Jeffrey Epstein Sex Trafficked Underage Girls and Trump's Secretary of Labor Illegally Kept Plea Deal From Victims, Federal Judge Says

Jeffrey Epstein sex trafficked underage girls, and President Donald Trump's Secretary of Labor, Alexander Acosta, then a federal prosecutor in Miami, illegally kept details of Epstein's plea deal from victims, a federal judge ruled on Thursday.

In a 33-page opinion, U.S. District Judge Kenneth Marra of Palm Beach County, described how evidence showed that Epstein—a multimillionaire hedge fund manager known for his friendships with influential political figures, including former President Bill Clinton, Donald Trump and Prince Andrew—paid employees to "obtain minors not only for his own sexual gratification but also for the sexual gratification of others."

In a series of explosive stories, the Miami Herald documented how, in 2007, federal prosecutors worked with Epstein's lawyers to put together a plea deal that required the financier to plead guilty to two prostitution charges and serve 13 months in prison, despite overwhelming evidence of a widespread pattern of sex trafficking and sexual assault, and 103 "Jane Doe" victims. The deal ensured Epstein—and his unidentified co-conspirators—immunity from federal prosecution.

Here is the full #PerversionofJustice investigative series about Jeffrey Epstein:

— Miami Herald (@MiamiHerald) February 21, 2019

Acosta, now U.S. secretary of labor, which has oversight of international human trafficking and child labor violations, had agreed to seal the deal, withholding it from Epstein's victims, many between 13 and 16 years old when they were abused, until it was too late for them to object in court.

Acosta played a major role in the deal that would immunize Epstein and his accomplices from federal prosecution and largely allowed Epstein's lawyers to define the terms of the non-prosecution agreement, according to the Herald. The sealed agreement could potentially name other influential people from Epstein's expansive network of elite friends.

Acosta and representatives from the Department of Labor did not immediately immediately respond to a request for comment from Newsweek.

"I don't think anyone has been told the truth about what Jeffrey Epstein did,'' Michelle Licata, who was 16 when Epstein sexually assaulted her, told the Herald. "He ruined my life and a lot of girls' lives. People need to know what he did and why he wasn't prosecuted so it never happens again."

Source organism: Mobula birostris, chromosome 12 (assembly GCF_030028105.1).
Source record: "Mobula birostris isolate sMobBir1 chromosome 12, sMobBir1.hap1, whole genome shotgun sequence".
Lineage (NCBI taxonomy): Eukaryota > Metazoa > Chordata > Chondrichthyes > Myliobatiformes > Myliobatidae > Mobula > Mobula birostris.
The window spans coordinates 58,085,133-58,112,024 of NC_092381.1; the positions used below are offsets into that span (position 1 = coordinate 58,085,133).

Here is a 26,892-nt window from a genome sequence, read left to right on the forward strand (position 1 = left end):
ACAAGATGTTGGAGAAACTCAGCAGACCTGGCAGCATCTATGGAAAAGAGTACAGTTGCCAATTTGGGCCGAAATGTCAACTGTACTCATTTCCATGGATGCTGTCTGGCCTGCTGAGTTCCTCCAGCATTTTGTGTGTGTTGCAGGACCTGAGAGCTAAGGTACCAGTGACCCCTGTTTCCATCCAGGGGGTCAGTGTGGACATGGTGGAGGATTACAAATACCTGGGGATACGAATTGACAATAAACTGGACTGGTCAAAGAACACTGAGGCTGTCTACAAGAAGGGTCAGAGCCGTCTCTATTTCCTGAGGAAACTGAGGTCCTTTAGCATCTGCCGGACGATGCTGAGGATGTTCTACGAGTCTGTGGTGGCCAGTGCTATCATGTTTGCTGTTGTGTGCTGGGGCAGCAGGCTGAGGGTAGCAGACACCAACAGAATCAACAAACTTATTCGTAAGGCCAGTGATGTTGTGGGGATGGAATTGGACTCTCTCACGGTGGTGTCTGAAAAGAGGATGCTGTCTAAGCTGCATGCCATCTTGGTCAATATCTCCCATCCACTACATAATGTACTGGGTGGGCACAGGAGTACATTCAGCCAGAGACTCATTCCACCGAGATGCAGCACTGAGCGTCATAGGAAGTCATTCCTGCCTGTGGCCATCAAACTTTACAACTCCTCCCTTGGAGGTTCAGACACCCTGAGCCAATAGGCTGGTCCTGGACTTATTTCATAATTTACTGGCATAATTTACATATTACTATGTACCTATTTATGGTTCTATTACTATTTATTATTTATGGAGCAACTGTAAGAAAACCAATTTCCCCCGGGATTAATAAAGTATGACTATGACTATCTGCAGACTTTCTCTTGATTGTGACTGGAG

In response, two of Epstein's victims filed suit in Florida, claiming prosecutors had violated the Crime Victims' Rights Act, which grants victims the right to review possible plea deals with prosecutors. On Thursday, Judge Marra agreed, arguing that prosecutors broke the law by hiding the agreement from Epstein's victims.

"Particularly problematic was the Government's decision to conceal the existence of the [agreement] and mislead the victims to believe that federal prosecution was still a possibility,'' the judge wrote. "When the Government gives information to victims, it cannot be misleading. While the Government spent untold hours negotiating the terms and implications of the [agreement] with Epstein's attorneys, scant information was shared with victims.''

Epstein, now a registered sex offender, is alleged to have trafficked minor girls, many from overseas, for sex parties at homes in Manhattan, New Mexico, the Caribbean and aboard his private plane, sometimes referred to as "The Lolita Express." The Herald identified 80 women who claimed to have been sexually abused by Epstein from 2001 to 2006.

"I've known Jeff for 15 years. Terrific guy," Trump told New York magazine in 2002. "He's a lot of fun to be with. It is even said that he likes beautiful women as much as I do, and many of them are on the younger side. No doubt about it—Jeffrey enjoys his social life."

Marra's ruling provides 15 days for the government and Epstein's victims to settle on a resolution. A U.S. Department of Justice probe into possible wrongdoing by federal prosecutors is ongoing.

Correction (07/08/19, 12:58 p.m. ET): The non-prosecution plea deal was entered into in 2007, not 2017. Newsweek regrets the error.

Correction (2/22/19): An earlier headline for this story implied Judge Marra said Acosta helped Epstein cover up trafficking. In fact, Judge Marra said Acosta broke the law by witholding information on a plea deal regarding the trafficking case.

Marra wrote that he was "not ruling that the decision not to prosecute was improper," noting he was "simply ruling that, under the facts of this case, there was a violation of the victims rights under the CVRA." The headline has been amended and clarifying quotes added to the story. Newsweek regrets the error.